Climate change is a significant issue for politics and today’s social agenda. According to recent estimates, global temperatures will rise between 2.5 and 10 degrees Fahrenheit over the coming century, impacting global weather patterns and growing zones. While large-scale changes are slow moving and polarized, many individuals have taken it upon themselves to make changes to their personal habits that may affect the environment.
Food is one of the most popular ways for individuals to take control of their environmental impact. From altering our diets to purchasing from smaller regional farms, consumer desires are changing the way that food is produced, packaged, promoted and sold.
More Than Flavor
Environmentally conscious consumers are concerned with making choices that create less harm. They want to know that their meat is not producing too much methane and their imported apples do not have a large carbon footprint. These general concerns have created a market for sustainable food and brought sustainability to the forefront of the American food market.
The New York Times’ Guide to Sustainable Eating demonstrates the increasing desire for sustainable foods and resources. They detail changes that can be made to create a sustainable food economy and provide readers with information about implementing those changes in their personal lives.
New Information Sources
Consumers have also begun to look to third-party resources for information about their food and its sustainability. Organizations such as the Non-GMO Project and the Environmental Working Group provide ranked evaluations of foods, brands, and farming practices. Their work helps provide tangible measurements that quantify the environmental effects of food sources.
Consumers use these organizations to inform their purchasing habits. According to Consumer Reports, labels that help designate products as sustainable or environmentally conscious are “meaningful” and “highly meaningful” for purchasing decisions.
In reaction to concerns about food’s impact on the environment, sustainable and low-impact diets have become increasingly popular. Veganism and vegetarianism are the most popular. According to a poll from The Vegetarian Resource Group, six percent of Americans identify as vegan or vegetarian and 27 percent of Americans eat vegetarian options when eating out. Nestle, even recently released a vegan meat range for European and American consumers.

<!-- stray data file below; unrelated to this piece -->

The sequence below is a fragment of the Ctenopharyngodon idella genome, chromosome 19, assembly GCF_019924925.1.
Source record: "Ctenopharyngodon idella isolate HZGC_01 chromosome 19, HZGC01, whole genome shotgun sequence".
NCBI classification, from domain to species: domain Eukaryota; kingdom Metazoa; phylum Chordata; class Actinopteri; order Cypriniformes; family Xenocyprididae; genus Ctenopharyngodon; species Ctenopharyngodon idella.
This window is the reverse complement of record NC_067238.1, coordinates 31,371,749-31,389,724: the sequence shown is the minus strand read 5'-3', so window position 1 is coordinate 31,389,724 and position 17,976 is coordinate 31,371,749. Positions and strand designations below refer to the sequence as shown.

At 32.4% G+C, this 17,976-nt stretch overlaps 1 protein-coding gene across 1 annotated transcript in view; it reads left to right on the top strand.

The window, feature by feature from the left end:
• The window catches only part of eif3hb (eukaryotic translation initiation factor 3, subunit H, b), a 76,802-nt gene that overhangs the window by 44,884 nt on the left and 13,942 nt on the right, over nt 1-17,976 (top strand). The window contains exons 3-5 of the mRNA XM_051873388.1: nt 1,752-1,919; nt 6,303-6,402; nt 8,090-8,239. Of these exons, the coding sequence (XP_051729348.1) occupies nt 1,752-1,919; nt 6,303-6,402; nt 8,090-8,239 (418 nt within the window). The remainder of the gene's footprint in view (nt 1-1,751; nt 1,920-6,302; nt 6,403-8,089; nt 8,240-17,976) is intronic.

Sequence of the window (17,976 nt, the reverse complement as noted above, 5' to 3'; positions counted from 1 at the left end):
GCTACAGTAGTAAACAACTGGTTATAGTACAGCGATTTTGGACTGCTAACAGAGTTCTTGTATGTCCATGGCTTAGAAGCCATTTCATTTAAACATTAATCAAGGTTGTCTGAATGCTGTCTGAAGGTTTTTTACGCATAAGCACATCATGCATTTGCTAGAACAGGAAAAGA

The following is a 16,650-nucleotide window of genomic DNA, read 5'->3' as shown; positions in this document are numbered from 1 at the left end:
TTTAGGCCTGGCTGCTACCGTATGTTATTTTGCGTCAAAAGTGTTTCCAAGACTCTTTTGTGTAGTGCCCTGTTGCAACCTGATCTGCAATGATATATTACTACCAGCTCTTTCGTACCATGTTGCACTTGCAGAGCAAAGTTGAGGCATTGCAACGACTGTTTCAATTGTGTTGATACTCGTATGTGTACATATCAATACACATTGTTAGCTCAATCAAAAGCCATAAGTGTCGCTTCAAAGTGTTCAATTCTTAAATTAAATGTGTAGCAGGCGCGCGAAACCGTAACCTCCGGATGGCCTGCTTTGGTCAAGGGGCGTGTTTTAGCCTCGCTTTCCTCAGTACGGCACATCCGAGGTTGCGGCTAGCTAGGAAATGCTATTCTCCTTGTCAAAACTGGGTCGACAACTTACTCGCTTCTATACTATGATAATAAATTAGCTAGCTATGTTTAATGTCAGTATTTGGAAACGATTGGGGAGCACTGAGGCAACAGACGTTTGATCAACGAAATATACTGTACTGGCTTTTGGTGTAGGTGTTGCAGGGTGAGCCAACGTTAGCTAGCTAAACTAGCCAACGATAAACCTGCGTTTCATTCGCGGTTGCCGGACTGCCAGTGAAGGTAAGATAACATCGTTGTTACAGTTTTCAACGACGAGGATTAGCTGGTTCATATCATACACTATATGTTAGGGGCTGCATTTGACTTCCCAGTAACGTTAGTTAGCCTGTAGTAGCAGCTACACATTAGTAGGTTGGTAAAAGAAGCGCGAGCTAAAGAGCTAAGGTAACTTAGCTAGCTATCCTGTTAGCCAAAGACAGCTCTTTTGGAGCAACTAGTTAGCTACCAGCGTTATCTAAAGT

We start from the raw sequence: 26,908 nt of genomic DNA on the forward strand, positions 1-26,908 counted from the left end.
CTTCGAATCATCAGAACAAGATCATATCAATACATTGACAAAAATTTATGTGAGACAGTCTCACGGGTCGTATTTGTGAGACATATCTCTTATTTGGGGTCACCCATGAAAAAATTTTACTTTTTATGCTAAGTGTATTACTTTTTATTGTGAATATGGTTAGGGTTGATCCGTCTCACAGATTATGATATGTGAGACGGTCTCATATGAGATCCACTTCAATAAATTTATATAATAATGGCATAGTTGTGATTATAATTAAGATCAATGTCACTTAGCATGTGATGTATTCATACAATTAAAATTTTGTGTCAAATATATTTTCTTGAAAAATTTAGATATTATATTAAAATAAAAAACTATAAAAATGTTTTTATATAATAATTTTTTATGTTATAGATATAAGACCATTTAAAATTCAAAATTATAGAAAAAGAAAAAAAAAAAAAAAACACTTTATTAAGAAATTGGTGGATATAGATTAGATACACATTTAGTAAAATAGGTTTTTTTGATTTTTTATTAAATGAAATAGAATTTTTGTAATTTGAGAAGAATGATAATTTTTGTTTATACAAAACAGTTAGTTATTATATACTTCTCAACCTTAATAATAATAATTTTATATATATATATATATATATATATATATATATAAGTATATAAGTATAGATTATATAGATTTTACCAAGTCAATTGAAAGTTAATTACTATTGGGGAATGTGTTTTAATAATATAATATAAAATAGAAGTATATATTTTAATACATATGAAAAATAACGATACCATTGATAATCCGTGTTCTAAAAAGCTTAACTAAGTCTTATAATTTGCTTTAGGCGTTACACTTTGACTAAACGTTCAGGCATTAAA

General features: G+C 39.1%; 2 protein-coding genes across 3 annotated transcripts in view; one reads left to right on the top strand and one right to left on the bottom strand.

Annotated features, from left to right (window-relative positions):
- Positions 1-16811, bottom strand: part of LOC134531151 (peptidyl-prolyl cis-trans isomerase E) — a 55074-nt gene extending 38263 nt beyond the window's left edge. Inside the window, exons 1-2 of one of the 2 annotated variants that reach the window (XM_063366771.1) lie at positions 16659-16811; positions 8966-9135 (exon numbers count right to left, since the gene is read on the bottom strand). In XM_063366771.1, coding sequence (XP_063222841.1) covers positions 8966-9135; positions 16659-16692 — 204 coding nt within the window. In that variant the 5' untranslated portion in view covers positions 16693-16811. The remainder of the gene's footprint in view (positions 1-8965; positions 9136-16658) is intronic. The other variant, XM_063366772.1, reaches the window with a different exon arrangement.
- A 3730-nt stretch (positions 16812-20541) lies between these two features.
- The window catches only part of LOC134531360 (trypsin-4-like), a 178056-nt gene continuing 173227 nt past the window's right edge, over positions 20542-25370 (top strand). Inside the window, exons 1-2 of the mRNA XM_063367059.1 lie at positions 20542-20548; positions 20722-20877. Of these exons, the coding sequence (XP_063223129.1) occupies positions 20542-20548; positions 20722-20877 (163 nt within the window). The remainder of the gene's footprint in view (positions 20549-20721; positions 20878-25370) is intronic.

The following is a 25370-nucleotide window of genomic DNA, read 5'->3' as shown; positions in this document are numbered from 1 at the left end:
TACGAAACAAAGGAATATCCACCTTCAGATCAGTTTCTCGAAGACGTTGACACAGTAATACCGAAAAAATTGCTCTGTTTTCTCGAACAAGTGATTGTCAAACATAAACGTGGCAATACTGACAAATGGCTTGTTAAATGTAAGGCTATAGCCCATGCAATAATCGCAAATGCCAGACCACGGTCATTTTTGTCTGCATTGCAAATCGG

Overall, American consumers are making sustainability a trend, so new and existing producers are changing how they talk about and promote their products to meet their customers’ desires.
To accommodate consumers’ growing concerns for environmentalism, many companies and producers have altered their practices, policies or mission to reflect sustainability and conservation. Starbucks recently pledged to eliminate plastic straws from their stores and McDonald’s has promised to source all of its packaging from renewable and recyclable sources by 2025.
Both organizations are using their sustainable initiatives and actions to help promote their products and build a dedicated customer base. Promoting the companies as sustainable helps them tap into current issues and makes their products more relevant and marketable.
Organizations Built for Sustainability
Some organizations build their entire mission and services in response to environmentalism. Imperfect Produce is a food delivery service that distributes produce that would otherwise be wasted because of its appearance. Their business model was composed entirely in response to consumer desires and caters to the environmental market.
Overall, consumer desires have made sustainability important and marketable, making the possibility of a sustainable global food economy more possible and more likely.
Do you consider sustainability when you purchase food? Leave a comment with your opinions down below.